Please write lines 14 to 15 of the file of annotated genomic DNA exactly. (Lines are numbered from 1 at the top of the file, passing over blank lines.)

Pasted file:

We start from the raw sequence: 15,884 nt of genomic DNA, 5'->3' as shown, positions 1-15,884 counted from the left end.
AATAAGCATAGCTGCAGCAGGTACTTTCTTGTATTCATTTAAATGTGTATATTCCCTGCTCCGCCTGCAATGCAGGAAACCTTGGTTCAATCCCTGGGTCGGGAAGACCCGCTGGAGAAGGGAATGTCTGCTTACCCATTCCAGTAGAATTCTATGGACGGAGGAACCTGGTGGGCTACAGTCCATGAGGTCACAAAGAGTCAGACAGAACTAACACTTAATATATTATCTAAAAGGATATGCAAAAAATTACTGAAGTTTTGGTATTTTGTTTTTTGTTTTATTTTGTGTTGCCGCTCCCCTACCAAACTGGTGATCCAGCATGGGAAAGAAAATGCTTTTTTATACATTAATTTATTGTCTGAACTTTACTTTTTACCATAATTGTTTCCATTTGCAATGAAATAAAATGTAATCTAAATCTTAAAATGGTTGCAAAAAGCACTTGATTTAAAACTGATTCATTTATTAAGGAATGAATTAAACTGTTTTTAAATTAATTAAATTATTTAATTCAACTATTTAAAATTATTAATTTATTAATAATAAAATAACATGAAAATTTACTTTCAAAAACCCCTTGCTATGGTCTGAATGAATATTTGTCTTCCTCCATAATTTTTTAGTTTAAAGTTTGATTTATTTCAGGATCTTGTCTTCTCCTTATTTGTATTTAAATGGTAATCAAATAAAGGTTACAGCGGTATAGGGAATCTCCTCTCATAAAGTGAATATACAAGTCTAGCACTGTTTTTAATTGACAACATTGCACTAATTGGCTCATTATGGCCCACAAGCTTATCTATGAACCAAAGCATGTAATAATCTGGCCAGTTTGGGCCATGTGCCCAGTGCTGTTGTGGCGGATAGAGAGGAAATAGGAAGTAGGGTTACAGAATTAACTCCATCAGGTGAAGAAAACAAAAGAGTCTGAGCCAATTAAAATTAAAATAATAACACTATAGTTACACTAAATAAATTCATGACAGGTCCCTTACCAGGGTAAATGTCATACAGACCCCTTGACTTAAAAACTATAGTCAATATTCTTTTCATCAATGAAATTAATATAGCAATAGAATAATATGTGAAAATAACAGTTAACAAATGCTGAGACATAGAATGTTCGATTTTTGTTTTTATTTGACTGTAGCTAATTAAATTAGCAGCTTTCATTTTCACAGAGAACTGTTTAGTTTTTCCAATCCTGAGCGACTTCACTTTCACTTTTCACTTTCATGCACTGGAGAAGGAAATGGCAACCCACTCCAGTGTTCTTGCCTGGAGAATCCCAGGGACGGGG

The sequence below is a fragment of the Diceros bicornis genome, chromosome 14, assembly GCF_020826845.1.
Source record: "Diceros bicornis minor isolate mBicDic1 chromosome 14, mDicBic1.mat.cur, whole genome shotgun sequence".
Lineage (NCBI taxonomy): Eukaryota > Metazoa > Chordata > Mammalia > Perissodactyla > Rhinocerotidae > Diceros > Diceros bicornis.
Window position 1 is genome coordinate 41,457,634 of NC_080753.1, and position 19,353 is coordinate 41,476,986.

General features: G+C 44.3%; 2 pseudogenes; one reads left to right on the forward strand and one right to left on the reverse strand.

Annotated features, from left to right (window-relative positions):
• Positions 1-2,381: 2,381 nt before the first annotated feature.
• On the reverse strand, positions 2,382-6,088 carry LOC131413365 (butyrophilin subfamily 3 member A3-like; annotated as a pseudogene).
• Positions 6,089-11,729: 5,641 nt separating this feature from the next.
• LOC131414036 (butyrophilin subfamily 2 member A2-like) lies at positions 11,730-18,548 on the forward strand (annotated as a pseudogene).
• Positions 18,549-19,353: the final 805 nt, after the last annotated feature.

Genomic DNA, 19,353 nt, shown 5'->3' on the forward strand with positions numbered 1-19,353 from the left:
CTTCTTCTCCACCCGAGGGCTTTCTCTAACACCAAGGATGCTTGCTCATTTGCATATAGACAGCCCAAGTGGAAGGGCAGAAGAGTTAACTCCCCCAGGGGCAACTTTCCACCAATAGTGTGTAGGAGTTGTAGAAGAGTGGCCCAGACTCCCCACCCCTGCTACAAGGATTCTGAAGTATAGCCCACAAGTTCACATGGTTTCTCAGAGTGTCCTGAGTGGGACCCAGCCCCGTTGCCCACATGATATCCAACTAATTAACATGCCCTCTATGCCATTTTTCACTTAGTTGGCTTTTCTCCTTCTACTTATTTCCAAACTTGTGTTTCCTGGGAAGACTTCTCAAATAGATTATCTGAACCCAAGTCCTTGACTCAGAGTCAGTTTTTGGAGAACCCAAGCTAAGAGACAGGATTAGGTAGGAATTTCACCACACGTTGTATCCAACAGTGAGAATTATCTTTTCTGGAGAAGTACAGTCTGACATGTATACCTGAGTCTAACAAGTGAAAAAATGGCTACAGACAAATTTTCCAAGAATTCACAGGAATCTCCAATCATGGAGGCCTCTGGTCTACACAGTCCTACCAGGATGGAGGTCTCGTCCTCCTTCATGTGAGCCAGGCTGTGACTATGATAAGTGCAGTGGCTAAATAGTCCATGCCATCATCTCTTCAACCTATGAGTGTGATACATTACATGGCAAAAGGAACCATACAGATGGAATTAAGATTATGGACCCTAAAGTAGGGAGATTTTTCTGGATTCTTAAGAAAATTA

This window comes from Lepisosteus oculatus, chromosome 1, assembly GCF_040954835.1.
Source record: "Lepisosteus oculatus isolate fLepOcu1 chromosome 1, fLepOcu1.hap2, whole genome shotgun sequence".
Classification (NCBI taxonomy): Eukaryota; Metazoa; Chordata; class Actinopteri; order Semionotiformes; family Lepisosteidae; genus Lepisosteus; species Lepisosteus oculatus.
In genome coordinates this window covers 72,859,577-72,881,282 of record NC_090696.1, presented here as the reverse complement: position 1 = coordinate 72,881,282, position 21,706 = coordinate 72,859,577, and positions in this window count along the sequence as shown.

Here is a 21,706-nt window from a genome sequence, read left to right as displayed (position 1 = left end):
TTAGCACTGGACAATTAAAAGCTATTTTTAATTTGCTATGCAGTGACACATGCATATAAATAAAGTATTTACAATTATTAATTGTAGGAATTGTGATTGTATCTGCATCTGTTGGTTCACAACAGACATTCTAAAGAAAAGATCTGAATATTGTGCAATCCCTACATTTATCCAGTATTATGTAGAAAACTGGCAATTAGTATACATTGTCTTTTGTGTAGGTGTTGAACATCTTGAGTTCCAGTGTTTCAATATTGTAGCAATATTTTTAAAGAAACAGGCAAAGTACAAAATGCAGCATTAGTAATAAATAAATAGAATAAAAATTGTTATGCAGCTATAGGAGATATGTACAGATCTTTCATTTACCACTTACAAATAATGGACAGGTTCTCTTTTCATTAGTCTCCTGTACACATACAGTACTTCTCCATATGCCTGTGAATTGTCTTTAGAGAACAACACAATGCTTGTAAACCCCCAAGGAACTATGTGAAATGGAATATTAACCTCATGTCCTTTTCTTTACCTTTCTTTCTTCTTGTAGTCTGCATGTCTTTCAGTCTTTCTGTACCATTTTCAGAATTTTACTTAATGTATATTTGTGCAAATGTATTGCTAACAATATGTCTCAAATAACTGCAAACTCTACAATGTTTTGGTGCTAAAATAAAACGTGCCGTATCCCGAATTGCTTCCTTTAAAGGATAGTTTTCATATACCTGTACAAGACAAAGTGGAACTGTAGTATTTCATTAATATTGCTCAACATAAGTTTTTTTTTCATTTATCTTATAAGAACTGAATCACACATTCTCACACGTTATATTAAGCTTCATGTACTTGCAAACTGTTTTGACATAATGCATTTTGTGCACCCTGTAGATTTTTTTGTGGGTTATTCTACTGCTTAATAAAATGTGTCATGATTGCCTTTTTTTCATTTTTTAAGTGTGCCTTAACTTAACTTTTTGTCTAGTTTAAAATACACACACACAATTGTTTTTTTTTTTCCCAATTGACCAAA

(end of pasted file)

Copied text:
Genomic DNA, 19,353 nt, shown 5'->3' on the forward strand with positions numbered 1-19,353 from the left:
CTTCTTCTCCACCCGAGGGCTTTCTCTAACACCAAGGATGCTTGCTCATTTGCATATAGACAGCCCAAGTGGAAGGGCAGAAGAGTTAACTCCCCCAGGGGCAACTTTCCACCAATAGTGTGTAGGAGTTGTAGAAGAGTGGCCCAGACTCCCCACCCCTGCTACAAGGATTCTGAAGTATAGCCCACAAGTTCACATGGTTTCTCAGAGTGTCCTGAGTGGGACCCAGCCCCGTTGCCCACATGATATCCAACTAATTAACATGCCCTCTATGCCATTTTTCACTTAGTTGGCTTTTCTCCTTCTACTTATTTCCAAACTTGTGTTTCCTGGGAAGACTTCTCAAATAGATTATCTGAACCCAAGTCCTTGACTCAGAGTCAGTTTTTGGAGAACCCAAGCTAAGAGACAGGATTAGGTAGGAATTTCACCACACGTTGTATCCAACAGTGAGAATTATCTTTTCTGGAGAAGTACAGTCTGACATGTATACCTGAGTCTAACAAGTGAAAAAATGGCTACAGACAAATTTTCCAAGAATTCACAGGAATCTCCAATCATGGAGGCCTCTGGTCTACACAGTCCTACCAGGATGGAGGTCTCGTCCTCCTTCATGTGAGCCAGGCTGTGACTATGATAAGTGCAGTGGCTAAATAGTCCATGCCATCATCTCTTCAACCTATGAGTGTGATACATTACATGGCAAAAGGAACCATACAGATGGAATTAAGATTATGGACCCTAAAGTAGGGAGATTTTTCTGGATTCTTAAGAAAATTA